HomeThe CSWD BlogHazardous WasteChittenden County is No. 1 in the country for mercury thermostat collection

Chittenden County is No. 1 in the country for mercury thermostat collection

When it comes to collecting mercury thermostats for recycling in the US, Chittenden County, VT is second to none.

Mercury thermostatAccording to a recent report from the Thermostat Recycling Corporation (TRC), between 2012 and 2016, Chittenden County residents dropped off 2,280 units in the collection program, just ahead of Hennepin County, MN, which collected 2,274 thermostats. The margin grows wider when put in per capita terms: Chittenden County has just over 160,000 residents, while Hennepin County is home to 1.5 million.

Chittenden Solid Waste District (CSWD), the municipality that governs solid waste for the 18 towns and cities in the county, collects mercury thermostats at Drop-Off Centers and the Environmental Depot, their household hazardous waste collection facility. Customers receive a $5 rebate coupon in exchange for their thermostats.

Jen Holliday, CSWD’s Compliance Program and Product Stewardship Manager, attributes the program’s success to multiple factors. “In addition to a high level of conscientiousness among Vermonters, our success has been the product of quality education and outreach efforts, convenient collection options for residents, and outstanding staff members engaging with the public at our facilities.”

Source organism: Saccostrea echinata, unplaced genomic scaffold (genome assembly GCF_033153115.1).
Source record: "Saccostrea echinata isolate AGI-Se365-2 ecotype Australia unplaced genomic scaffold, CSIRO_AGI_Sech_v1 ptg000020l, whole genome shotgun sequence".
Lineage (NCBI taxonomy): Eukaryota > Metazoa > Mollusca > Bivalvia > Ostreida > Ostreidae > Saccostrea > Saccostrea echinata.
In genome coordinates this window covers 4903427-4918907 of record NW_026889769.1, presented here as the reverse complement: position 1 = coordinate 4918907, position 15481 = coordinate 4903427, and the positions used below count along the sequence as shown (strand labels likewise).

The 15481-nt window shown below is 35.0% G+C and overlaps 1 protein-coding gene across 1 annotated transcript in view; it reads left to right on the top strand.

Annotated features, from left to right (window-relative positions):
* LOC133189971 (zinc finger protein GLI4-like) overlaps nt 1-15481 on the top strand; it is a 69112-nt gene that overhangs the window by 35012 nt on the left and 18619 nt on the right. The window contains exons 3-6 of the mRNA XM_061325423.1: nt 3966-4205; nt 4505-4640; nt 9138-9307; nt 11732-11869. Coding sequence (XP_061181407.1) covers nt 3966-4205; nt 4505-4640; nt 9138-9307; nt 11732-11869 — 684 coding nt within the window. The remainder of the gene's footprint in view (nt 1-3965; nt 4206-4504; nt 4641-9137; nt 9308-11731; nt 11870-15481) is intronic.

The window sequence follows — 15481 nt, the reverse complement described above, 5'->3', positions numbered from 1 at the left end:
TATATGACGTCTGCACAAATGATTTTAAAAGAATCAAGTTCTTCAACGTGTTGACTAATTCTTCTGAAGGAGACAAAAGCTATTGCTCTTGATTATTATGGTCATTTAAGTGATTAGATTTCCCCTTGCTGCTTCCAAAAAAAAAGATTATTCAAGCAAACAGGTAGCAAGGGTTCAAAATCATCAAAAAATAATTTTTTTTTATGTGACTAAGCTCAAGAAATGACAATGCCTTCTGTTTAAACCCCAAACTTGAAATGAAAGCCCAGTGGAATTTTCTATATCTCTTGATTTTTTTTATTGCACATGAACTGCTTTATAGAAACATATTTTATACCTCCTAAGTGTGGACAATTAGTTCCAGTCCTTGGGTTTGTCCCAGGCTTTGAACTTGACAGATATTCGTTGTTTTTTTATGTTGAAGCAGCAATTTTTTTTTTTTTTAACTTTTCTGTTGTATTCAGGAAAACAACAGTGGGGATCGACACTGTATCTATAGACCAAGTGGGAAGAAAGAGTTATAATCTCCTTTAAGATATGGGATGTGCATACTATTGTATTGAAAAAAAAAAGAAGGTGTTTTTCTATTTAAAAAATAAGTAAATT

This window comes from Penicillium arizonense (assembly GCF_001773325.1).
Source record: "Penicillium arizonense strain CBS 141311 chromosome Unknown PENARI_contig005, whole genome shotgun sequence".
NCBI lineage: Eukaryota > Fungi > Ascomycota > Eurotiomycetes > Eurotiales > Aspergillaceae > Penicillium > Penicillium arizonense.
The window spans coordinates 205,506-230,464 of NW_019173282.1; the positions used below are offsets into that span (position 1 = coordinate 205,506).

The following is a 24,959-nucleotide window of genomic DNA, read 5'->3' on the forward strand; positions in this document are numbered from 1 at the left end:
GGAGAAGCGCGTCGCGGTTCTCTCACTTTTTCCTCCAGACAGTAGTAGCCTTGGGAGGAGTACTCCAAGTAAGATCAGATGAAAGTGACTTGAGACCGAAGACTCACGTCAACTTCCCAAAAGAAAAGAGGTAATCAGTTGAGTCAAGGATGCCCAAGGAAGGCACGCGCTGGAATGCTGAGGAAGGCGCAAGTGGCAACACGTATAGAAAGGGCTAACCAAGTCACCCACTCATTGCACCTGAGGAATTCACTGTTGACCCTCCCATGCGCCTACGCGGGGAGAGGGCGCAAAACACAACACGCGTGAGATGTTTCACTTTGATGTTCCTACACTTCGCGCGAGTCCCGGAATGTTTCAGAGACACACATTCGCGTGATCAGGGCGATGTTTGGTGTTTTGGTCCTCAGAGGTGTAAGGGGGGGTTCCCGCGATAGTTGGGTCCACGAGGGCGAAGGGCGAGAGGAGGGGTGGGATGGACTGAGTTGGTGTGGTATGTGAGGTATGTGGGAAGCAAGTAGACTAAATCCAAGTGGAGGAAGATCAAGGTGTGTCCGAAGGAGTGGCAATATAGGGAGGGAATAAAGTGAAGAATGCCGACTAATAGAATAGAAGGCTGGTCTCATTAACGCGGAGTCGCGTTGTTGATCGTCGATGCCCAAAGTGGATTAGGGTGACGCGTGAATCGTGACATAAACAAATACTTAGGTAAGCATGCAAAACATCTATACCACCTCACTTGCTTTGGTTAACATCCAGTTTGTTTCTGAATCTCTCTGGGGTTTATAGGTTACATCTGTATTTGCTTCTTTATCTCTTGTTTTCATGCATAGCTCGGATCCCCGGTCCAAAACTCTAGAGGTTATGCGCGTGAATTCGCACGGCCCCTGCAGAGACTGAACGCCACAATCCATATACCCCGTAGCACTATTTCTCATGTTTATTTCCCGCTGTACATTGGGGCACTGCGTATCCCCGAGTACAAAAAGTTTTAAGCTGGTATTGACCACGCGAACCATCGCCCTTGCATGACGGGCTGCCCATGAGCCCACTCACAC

“Chittenden County is an example of what a community can do to recycle mercury thermostats successfully,” said Ryan Kiscaden, Executive Director, TRC. “When you have a committed program, staff that understands the recycling process, and an informed and dedicated public that participates in recycling efforts, it demonstrates why they’re No. 1.”

In 2008, Vermont enacted the country’s second Extended Producer Responsibility (EPR) law targeting mercury thermostats. EPR legislation extends the manufacturer’s responsibility for its product to post-consumer management of that product and its packaging, shifting costs upstream and away from the public sector.  In the past 10 years, Vermont also passed EPR legislation for mercury automobile switches, electronic waste, mercury-containing lamps, paint, and alkaline/primary batteries.

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Marketing & Communications Manager at CSWD
Jonny joined CSWD in 2014 after several years abroad where he ran websites, film projects, classrooms, and half marathons. Originally from Virginia, he was drawn to Vermont's strong sense of community, apple cider, and the search for Champ.